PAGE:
MUSÉE D'ART DE NANTES

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Architecture reflecting the past and present

The Musée d’arts de Nantes has undergone major building work during its 6-year closure. It now complies with current conservation standards and exhibition space has increased by 30%.

The extension and renovation project, overseen by the British architecture firm Stanton Williams, shows off to best advantage the three buildings whose architecture reflects the era in which they were constructed: the Palais, the Chapelle de l’Oratoire, and the brand new Cube.

The Palais

This majestic building conforms to the conventions of 19th century museum design as found, for example, in Lille and Amiens. The building is organised around a central courtyard, the Patio, with a glazed roof and natural overhead lighting. The Patio provides access to two galleries enclosing it on the ground floor and on the first floor accessed via a grand staircase.

Stanton Williams was keen to transform the old-fashioned Palais into a contemporary, light, warm and welcoming museum. This complete make-over shows due deference to the existing architecture and combines old and new, echoing the collections housed there.

The Chapelle de l’Oratoire

The Chapelle de l’Oratoire (Oratory Chapel), located on the Place de l’Oratoire, was built in the 17th century and was originally a religious building. It has no aisles or ambulatory and is based on a simple Latin cross design. It was a place of worship until 1772 and was then transferred to State ownership and for almost 200 years was used for a variety of purposes in succession as a criminal court, hospital, fodder store and police station. The chapel was bought by the city council in 1963 for a token 1 franc payment and opened its doors to the public in 1989. As part of the museum renovation project, it has now been fully integrated into the Musée d’arts de Nantes and hosts temporary exhibitions.

The Cube

This new building, inaugurated in 2017, forms a link between past and present and is wholly devoted to contemporary art, which accounts for a significant proportion of the museum’s collections. It spans over 2,000 square metres, distributed over 4 levels, and is connected to the Palais by a raised walkway. The architects were at pains to achieve a coherent relationship between the old and new buildings, notably through the presence of natural light and the use of white tufa stone. The magnificent translucent curtain wall made of marble and laminated glass suspended along the entire staircase, is a magnificent architectural feat.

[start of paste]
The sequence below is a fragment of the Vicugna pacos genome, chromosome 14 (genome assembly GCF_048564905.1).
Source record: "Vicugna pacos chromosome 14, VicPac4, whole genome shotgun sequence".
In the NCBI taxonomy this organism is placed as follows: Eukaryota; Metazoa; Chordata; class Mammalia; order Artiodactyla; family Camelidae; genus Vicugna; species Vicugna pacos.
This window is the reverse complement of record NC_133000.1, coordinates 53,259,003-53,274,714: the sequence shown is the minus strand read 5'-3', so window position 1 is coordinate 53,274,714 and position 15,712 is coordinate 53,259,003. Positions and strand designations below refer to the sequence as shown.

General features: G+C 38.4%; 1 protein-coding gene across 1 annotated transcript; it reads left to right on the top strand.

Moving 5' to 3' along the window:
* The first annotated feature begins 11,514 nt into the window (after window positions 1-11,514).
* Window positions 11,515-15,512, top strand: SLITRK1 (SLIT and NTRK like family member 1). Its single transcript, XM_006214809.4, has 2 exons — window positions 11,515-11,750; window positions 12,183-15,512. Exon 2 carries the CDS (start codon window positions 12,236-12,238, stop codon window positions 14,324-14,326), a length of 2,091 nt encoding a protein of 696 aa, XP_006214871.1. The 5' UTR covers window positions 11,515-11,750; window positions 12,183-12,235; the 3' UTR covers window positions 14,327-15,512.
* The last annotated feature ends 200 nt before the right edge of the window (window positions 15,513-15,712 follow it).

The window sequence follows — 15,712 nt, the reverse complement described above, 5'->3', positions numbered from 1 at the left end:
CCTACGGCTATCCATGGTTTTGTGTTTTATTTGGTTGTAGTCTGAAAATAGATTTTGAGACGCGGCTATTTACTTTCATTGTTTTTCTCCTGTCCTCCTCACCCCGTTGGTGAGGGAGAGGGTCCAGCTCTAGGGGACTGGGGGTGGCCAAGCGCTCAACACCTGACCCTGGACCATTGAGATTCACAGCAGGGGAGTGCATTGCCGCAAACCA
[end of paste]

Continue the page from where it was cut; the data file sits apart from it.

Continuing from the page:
Enhanced natural light

In the large galleries on the upper floor of the Palais, the architects chose to exploit the natural light to aesthetic and environmental advantage. The 3,500 square metres of glass roof have been renovated and enhanced with superimposed sheets of glass, stretched canvas and adjustable blinds to control the light while retaining the view of clouds passing overhead, echoing the appeal of artists’ studios of old.

This design choice is combined with measures to improve the natural thermal inertia of the building and thus reduce energy consumption, significantly exceeding the criteria for a High Environmental Quality building.

A more accessible museum

The new museum is more accessible to the city and invites pedestrians to enter directly into dialogue with the works of art from the street. The gate on the frontage of the Palais and the narrow staircase have been removed and replaced by a new open forecourt. This meeting place and relaxation area is now an attractive space which is accessible to passers-by.

This closer relationship with the Musée d’arts is also apparent in the windows located on several facades of the museum. Pedestrians can glimpse some of the collections from the rue Georges-Clemenceau and rue Gambetta. This idea of transparency emphasizes the desire for art to reach out towards the street and for the public to be drawn into the museum.

Visitors are the focal point of this new building project and the spaces and facilities have been specially designed to meet their diverse needs and to make art accessible to as many people as possible. The museum basement now boasts a 144-seat auditorium to host concerts, shows, lectures and creative and experimental educational workshops.

The museum also provides an optimum visitor experience for people with disabilities. A large number of facilities are available to help them access information and interact with the collections: tactile plans, the Ma Visite mobile phone app, large-print information, and hearing loop facilities for the hearing-impaired.

Stanton Williams has reorganised the spaces in order to create a cohesive route around the museum which makes sense in display and architectural terms and accentuates the artworks. The route through the museum’s rich collections allows visitors to stroll around a remarkable variety of architectural spaces, following a continuous path through the history of art from the 13th to the 21st century.

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